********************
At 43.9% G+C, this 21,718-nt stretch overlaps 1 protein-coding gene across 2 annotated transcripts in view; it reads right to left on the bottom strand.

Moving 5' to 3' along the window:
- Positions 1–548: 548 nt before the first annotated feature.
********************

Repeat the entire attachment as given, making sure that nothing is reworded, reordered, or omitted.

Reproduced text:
At 43.9% G+C, this 21,718-nt stretch overlaps 1 protein-coding gene across 2 annotated transcripts in view; it reads right to left on the bottom strand.

Moving 5' to 3' along the window:
- Positions 1–548: 548 nt before the first annotated feature.